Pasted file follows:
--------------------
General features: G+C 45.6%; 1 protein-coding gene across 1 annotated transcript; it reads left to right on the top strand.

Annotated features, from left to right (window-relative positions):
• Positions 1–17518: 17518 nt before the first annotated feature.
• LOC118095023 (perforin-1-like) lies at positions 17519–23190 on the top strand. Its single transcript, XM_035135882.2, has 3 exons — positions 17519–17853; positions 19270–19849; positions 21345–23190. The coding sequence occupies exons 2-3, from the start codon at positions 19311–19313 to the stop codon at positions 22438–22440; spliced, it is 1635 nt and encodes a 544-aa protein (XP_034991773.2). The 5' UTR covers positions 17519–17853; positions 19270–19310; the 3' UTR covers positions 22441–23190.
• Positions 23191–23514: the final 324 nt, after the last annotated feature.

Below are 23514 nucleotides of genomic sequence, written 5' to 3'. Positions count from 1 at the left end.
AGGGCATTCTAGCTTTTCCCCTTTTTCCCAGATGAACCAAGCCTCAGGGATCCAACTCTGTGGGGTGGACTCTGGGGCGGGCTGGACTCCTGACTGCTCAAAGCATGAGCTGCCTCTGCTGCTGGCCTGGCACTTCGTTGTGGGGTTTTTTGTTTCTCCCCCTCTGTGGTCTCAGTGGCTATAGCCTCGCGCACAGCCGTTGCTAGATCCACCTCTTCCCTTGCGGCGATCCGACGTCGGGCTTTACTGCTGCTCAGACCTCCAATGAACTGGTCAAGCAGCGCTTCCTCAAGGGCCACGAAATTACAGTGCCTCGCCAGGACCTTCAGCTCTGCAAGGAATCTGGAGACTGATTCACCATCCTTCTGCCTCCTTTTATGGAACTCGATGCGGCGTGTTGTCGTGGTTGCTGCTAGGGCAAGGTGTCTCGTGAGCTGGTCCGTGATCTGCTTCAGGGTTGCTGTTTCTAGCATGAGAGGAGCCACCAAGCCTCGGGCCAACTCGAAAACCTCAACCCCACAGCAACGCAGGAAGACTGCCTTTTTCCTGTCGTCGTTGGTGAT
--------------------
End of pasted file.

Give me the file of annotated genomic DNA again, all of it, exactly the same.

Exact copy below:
General features: G+C 45.6%; 1 protein-coding gene across 1 annotated transcript; it reads left to right on the top strand.

Annotated features, from left to right (window-relative positions):
• Positions 1–17518: 17518 nt before the first annotated feature.
• LOC118095023 (perforin-1-like) lies at positions 17519–23190 on the top strand. Its single transcript, XM_035135882.2, has 3 exons — positions 17519–17853; positions 19270–19849; positions 21345–23190. The coding sequence occupies exons 2-3, from the start codon at positions 19311–19313 to the stop codon at positions 22438–22440; spliced, it is 1635 nt and encodes a 544-aa protein (XP_034991773.2). The 5' UTR covers positions 17519–17853; positions 19270–19310; the 3' UTR covers positions 22441–23190.
• Positions 23191–23514: the final 324 nt, after the last annotated feature.

Below are 23514 nucleotides of genomic sequence, written 5' to 3'. Positions count from 1 at the left end.
AGGGCATTCTAGCTTTTCCCCTTTTTCCCAGATGAACCAAGCCTCAGGGATCCAACTCTGTGGGGTGGACTCTGGGGCGGGCTGGACTCCTGACTGCTCAAAGCATGAGCTGCCTCTGCTGCTGGCCTGGCACTTCGTTGTGGGGTTTTTTGTTTCTCCCCCTCTGTGGTCTCAGTGGCTATAGCCTCGCGCACAGCCGTTGCTAGATCCACCTCTTCCCTTGCGGCGATCCGACGTCGGGCTTTACTGCTGCTCAGACCTCCAATGAACTGGTCAAGCAGCGCTTCCTCAAGGGCCACGAAATTACAGTGCCTCGCCAGGACCTTCAGCTCTGCAAGGAATCTGGAGACTGATTCACCATCCTTCTGCCTCCTTTTATGGAACTCGATGCGGCGTGTTGTCGTGGTTGCTGCTAGGGCAAGGTGTCTCGTGAGCTGGTCCGTGATCTGCTTCAGGGTTGCTGTTTCTAGCATGAGAGGAGCCACCAAGCCTCGGGCCAACTCGAAAACCTCAACCCCACAGCAACGCAGGAAGACTGCCTTTTTCCTGTCGTCGTTGGTGAT